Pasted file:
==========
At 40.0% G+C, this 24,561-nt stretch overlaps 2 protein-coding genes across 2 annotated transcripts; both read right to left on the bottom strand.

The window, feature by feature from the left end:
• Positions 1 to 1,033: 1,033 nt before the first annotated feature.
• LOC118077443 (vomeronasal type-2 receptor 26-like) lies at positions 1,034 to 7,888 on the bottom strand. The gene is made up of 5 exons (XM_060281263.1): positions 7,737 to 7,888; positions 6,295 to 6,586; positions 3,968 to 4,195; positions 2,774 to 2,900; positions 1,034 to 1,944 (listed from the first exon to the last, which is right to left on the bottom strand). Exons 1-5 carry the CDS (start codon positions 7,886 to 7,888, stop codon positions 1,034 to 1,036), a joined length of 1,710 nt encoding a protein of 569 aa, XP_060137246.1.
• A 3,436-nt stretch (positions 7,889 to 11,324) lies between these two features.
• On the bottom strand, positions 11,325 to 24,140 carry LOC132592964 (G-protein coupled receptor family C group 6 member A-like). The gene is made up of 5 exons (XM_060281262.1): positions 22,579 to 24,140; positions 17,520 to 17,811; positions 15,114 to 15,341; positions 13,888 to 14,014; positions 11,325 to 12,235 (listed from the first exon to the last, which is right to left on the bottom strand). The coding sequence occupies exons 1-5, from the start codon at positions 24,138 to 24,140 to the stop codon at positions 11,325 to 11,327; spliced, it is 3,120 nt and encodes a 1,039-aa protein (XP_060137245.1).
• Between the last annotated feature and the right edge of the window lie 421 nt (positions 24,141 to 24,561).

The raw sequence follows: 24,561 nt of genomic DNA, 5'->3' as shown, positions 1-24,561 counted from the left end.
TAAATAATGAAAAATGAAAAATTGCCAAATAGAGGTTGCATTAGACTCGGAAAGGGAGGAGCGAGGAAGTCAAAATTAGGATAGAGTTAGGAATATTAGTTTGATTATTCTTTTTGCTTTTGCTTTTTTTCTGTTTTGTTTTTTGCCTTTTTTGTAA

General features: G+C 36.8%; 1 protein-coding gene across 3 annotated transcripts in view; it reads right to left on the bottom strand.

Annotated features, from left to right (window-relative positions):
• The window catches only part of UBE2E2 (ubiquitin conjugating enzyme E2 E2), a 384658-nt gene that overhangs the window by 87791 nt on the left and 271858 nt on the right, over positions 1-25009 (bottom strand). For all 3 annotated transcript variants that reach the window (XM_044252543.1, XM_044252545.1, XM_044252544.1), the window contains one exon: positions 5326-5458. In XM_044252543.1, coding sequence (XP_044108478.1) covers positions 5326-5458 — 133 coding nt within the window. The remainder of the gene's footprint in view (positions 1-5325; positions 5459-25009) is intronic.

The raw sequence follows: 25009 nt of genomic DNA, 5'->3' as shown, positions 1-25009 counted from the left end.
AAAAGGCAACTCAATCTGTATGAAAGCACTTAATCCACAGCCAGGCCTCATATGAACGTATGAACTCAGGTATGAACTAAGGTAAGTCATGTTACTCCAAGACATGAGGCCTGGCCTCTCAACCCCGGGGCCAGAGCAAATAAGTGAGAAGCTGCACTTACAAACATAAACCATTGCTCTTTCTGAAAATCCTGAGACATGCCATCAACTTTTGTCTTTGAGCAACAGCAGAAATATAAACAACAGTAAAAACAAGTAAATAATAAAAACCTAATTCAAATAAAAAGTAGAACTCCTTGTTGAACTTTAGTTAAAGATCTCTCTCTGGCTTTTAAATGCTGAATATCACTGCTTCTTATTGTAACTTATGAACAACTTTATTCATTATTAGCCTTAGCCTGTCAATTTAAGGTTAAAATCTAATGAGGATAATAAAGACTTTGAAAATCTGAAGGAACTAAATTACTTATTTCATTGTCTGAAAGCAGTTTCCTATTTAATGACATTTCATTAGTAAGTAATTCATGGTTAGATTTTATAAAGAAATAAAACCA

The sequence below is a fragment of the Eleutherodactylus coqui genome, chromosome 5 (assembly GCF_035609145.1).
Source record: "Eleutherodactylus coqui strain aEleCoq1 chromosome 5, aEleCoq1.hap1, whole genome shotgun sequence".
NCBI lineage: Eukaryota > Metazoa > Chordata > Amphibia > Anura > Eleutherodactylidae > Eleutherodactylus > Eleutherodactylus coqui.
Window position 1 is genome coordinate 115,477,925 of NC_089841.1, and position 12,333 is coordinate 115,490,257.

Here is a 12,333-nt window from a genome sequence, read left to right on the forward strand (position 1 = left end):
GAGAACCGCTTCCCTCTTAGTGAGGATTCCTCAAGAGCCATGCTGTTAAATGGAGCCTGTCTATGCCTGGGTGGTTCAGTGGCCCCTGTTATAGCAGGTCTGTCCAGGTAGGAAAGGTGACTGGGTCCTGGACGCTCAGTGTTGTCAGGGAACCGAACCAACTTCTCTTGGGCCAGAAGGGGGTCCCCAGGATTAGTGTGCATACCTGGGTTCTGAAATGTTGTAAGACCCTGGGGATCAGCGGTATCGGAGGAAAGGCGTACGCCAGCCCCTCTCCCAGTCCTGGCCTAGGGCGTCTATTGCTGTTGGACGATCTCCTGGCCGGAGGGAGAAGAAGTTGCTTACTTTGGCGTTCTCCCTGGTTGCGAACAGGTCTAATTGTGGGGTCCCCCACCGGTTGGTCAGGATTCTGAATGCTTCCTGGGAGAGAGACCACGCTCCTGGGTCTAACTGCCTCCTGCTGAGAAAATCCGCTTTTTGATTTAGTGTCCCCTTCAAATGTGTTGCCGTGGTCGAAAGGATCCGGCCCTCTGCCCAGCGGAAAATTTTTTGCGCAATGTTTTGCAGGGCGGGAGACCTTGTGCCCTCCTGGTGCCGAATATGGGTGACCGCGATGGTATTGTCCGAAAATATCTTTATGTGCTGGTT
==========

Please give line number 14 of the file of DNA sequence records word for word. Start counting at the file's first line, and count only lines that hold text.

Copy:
AAAAGGCAACTCAATCTGTATGAAAGCACTTAATCCACAGCCAGGCCTCATATGAACGTATGAACTCAGGTATGAACTAAGGTAAGTCATGTTACTCCAAGACATGAGGCCTGGCCTCTCAACCCCGGGGCCAGAGCAAATAAGTGAGAAGCTGCACTTACAAACATAAACCATTGCTCTTTCTGAAAATCCTGAGACATGCCATCAACTTTTGTCTTTGAGCAACAGCAGAAATATAAACAACAGTAAAAACAAGTAAATAATAAAAACCTAATTCAAATAAAAAGTAGAACTCCTTGTTGAACTTTAGTTAAAGATCTCTCTCTGGCTTTTAAATGCTGAATATCACTGCTTCTTATTGTAACTTATGAACAACTTTATTCATTATTAGCCTTAGCCTGTCAATTTAAGGTTAAAATCTAATGAGGATAATAAAGACTTTGAAAATCTGAAGGAACTAAATTACTTATTTCATTGTCTGAAAGCAGTTTCCTATTTAATGACATTTCATTAGTAAGTAATTCATGGTTAGATTTTATAAAGAAATAAAACCA